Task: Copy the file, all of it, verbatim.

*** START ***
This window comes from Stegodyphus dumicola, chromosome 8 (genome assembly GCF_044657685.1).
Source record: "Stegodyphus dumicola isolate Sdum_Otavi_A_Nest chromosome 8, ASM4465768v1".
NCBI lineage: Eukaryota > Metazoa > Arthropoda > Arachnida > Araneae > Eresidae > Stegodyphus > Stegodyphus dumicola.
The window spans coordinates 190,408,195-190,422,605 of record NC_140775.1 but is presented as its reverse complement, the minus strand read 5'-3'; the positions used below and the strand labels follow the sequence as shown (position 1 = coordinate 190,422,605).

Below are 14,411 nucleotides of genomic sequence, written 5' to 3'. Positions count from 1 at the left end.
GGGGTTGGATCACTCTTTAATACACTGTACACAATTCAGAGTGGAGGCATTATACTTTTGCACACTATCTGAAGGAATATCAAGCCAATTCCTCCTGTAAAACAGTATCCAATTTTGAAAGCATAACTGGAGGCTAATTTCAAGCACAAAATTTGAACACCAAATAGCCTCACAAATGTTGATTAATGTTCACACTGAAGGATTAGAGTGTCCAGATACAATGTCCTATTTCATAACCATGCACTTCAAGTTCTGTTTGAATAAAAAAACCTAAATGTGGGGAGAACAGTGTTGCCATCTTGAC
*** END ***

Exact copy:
This window comes from Stegodyphus dumicola, chromosome 8 (genome assembly GCF_044657685.1).
Source record: "Stegodyphus dumicola isolate Sdum_Otavi_A_Nest chromosome 8, ASM4465768v1".
NCBI lineage: Eukaryota > Metazoa > Arthropoda > Arachnida > Araneae > Eresidae > Stegodyphus > Stegodyphus dumicola.
The window spans coordinates 190,408,195-190,422,605 of record NC_140775.1 but is presented as its reverse complement, the minus strand read 5'-3'; the positions used below and the strand labels follow the sequence as shown (position 1 = coordinate 190,422,605).

Below are 14,411 nucleotides of genomic sequence, written 5' to 3'. Positions count from 1 at the left end.
GGGGTTGGATCACTCTTTAATACACTGTACACAATTCAGAGTGGAGGCATTATACTTTTGCACACTATCTGAAGGAATATCAAGCCAATTCCTCCTGTAAAACAGTATCCAATTTTGAAAGCATAACTGGAGGCTAATTTCAAGCACAAAATTTGAACACCAAATAGCCTCACAAATGTTGATTAATGTTCACACTGAAGGATTAGAGTGTCCAGATACAATGTCCTATTTCATAACCATGCACTTCAAGTTCTGTTTGAATAAAAAAACCTAAATGTGGGGAGAACAGTGTTGCCATCTTGAC